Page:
A Quiet Monday for CAIRO

By Ian Kaufman

For a young band approaching a place at Canada’s indie rock table, a quietly-promoted show on a Thunder Bay Monday night seemed an inauspicious conclusion to CAIRO’s national tour. And while the Toronto-based group was note-perfect and technically impressive throughout their short set on November 2nd, the sense of anticlimax hung over the show.

CAIRO is clearly an ambitious band on the rise. Regulars on the Toronto music scene since 2011, they released their debut EP, A History of Reasons, earlier this year to positive reviews from alternative media like Exclaim!, after signing with label MapleMusic Recordings. The album sounds deliberately radio-ready, and while they cite influences including Andrew Bird, Aiden Knight, and Father John Misty, the songs share more with bigger (and more self-serious) acts like Incubus and label-mates 311.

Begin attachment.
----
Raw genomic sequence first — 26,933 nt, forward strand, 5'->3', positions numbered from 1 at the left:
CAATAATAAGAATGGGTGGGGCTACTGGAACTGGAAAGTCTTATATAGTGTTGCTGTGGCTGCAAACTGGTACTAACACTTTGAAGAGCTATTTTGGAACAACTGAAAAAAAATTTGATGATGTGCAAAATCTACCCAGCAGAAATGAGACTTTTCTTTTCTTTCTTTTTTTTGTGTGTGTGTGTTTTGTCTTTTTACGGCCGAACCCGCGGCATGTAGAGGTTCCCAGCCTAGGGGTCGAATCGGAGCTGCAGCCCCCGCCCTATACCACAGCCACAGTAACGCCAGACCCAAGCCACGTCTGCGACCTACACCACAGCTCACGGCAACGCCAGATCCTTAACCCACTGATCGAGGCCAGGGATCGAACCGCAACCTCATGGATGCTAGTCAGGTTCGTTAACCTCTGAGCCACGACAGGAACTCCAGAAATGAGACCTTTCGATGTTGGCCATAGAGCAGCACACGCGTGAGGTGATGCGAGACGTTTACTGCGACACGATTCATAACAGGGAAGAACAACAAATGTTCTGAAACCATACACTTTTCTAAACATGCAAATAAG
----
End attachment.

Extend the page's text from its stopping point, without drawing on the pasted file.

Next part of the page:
A sound that seems crafted for stadiums felt outsized in the mostly-empty Foundry, where the band found a warm but restrained reception from the audience of about two dozen people. Nate Daniel ’s soaring vocals, sometimes modulated, took centre stage on most songs, with guitar and violin adding texture. A workmanlike rhythm section capably built momentum and tension without drawing too much attention to itself.

Hardly a note was out of place through their relatively short set, with vocal harmonies that were pitch-perfect from the first song, and a live sound that unexpectedly did justice to the rich layering on their record.

For all that, their poised and efficient performance failed to generate a sense of occasion or emotional engagement. Blame it on the night of the week, end-of-tour fatigue, or the small, reticent crowd – but the group seemed happy enough to leave the stage after a set that lasted barely 35 minutes. Given their signing with label MapleMusic, a strong and radio-friendly debut album, and a flawless live show, one can imagine a warmer reception on the band’s next Thunder Bay visit.